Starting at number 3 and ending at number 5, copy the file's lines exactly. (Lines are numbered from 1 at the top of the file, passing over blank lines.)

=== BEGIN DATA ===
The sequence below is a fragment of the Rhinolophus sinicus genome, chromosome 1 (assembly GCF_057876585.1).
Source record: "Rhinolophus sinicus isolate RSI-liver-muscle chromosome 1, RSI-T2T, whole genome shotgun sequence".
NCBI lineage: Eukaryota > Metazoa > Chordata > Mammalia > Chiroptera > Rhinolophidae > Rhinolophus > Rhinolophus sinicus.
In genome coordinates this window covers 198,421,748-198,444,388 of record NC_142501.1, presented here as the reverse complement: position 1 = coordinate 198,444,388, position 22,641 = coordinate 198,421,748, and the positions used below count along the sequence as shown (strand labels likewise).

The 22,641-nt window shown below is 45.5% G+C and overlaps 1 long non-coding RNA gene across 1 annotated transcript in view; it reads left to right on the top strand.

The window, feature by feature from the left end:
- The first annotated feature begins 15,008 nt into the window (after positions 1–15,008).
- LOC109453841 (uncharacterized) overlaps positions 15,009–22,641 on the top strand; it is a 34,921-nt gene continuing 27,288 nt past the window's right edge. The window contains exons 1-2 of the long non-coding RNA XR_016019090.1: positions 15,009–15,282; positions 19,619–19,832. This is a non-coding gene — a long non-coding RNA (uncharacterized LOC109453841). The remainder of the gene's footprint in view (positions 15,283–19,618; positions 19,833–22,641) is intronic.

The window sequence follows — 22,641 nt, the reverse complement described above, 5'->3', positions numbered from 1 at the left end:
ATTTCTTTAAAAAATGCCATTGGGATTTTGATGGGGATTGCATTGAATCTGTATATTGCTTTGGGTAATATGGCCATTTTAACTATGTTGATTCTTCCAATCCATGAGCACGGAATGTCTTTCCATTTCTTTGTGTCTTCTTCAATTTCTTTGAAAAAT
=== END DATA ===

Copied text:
NCBI lineage: Eukaryota > Metazoa > Chordata > Mammalia > Chiroptera > Rhinolophidae > Rhinolophus > Rhinolophus sinicus.
In genome coordinates this window covers 198,421,748-198,444,388 of record NC_142501.1, presented here as the reverse complement: position 1 = coordinate 198,444,388, position 22,641 = coordinate 198,421,748, and the positions used below count along the sequence as shown (strand labels likewise).

The 22,641-nt window shown below is 45.5% G+C and overlaps 1 long non-coding RNA gene across 1 annotated transcript in view; it reads left to right on the top strand.